As of yet, there is no cure for sickle cell anemia, a condition marked by the depletion of red blood cells that deliver oxygen via the circulatory system. Therefore, your physician’s first goal in treating your disease will be to prevent symptoms and the resulting life-threatening conditions from occurring. Secondly, when symptoms occur, the goal will be to reduce your risk of death and minimize the damage to your body.
Your physician will depend heavily on your cooperation to successfully manage your sickle cell anemia. Taking your medications, drinking plenty of water, eating a healthy diet, avoiding temperature extremes and overexertion, and preventing infection are things you can do to stay well and avoid a sickling crisis, or a period of intense pain and possible organ damage caused by blood flow-blocking sickle cells.
Most patients with sickle cell anemia are referred to a hematologist, a physician who specializes in treating conditions of the blood. Many patients live near a sickle cell clinic and have the advantage of disease management by a team of experts who specialize in sickle cell anemia. When patients live further away from specialists, care can be a coordinated effort between a local physician and a long-distance specialist. Whatever the case, you will need immediate access to medical care when a crisis occurs, so arrangements for such should be planned in advance.
Types of Treatment
While there is a variety of treatment options that address organ damage or secondary conditions, the following are available treatments that are aimed more directly at sickle cell anemia:
Patients with sickle cell anemia are usually treated with medication in a three-fold way: antibiotics, pain-relievers, and a drug specifically designed for sickle cell anemia.
Periodic antibiotic therapy is used to help patients of all ages to ward off infections that trigger complications. Children usually take penicillin on a daily basis for the first five years of life.
Mild pain caused by blood vessel obstruction is sometimes managed with over-the-counter pain medication and heating pads. Patients may also be prescribed opioids to address more intense pain. Severe pain and swelling that persists for more than an hour should be considered a medical emergency.
Hydroxyurea is the first drug approved by the Federal Drug Administration for treating sickle cell anemia. According to the Mayo Clinic, hydroxyurea helps reduce the frequency of sickle cell crises by stimulating the production of fetal hemoglobin. Fetal hemoglobin is not sickle-shaped, which is why symptoms of sickle cell anemia do not show up in newborns until after the first three to four months of life. Some patients are not able to tolerate the side effects of hydroxyurea, while others experience a significant reduction in sickle episodes. Patients may also take supplemental folic acid that stimulates the production of red blood cells and helps prevent anemia.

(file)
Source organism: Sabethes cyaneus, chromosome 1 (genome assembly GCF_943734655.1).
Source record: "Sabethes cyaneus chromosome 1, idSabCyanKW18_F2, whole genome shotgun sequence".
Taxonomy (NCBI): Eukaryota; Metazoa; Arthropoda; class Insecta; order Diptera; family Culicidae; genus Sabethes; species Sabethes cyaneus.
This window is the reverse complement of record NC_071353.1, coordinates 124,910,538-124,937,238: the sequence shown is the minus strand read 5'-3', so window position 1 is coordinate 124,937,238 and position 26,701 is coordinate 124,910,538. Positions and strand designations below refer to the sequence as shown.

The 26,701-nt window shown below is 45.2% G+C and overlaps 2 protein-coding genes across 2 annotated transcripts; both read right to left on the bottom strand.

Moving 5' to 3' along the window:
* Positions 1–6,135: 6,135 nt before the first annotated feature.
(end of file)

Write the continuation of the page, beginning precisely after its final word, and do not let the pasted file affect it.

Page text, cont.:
In children with sickle cell anemia, vaccinations are vital to survival. In addition to standard vaccination protocol, sickle cell anemia patients of all ages may require additional vaccines and yearly flu shots that prevent against harmful infections that cause your body to stop producing new red blood cells.
- Blood Transfusions
Patients showing an increased risk of stroke may be given regular blood transfusions as a precautionary measure. Because sickle cell anemia patients have mutated blood cells, transfusions introduce healthy red blood cells from donated blood through intravenous injection.
- Bone Marrow Transplant
A high-risk treatment option for patients with severe cases of sickle cell anemia is a bone marrow transplant or stem cell transplant. A transplant involves extracting donated bone marrow cells and injecting them into your blood. As they circulate, they will settle into the areas of the bone, where they will begin to manufacture healthy red blood cells. Even when the procedure proves successful, there is still a risk that your body will reject the new cells, and the result can be fatal. Locating a donor can be difficult, and many terminal risks are associated with this option.
- Clinical Studies
Research for a cure and new treatments for sickle cell anemia are ongoing. Participating in experimental studies may increase your access to newer and possibly more effective treatments.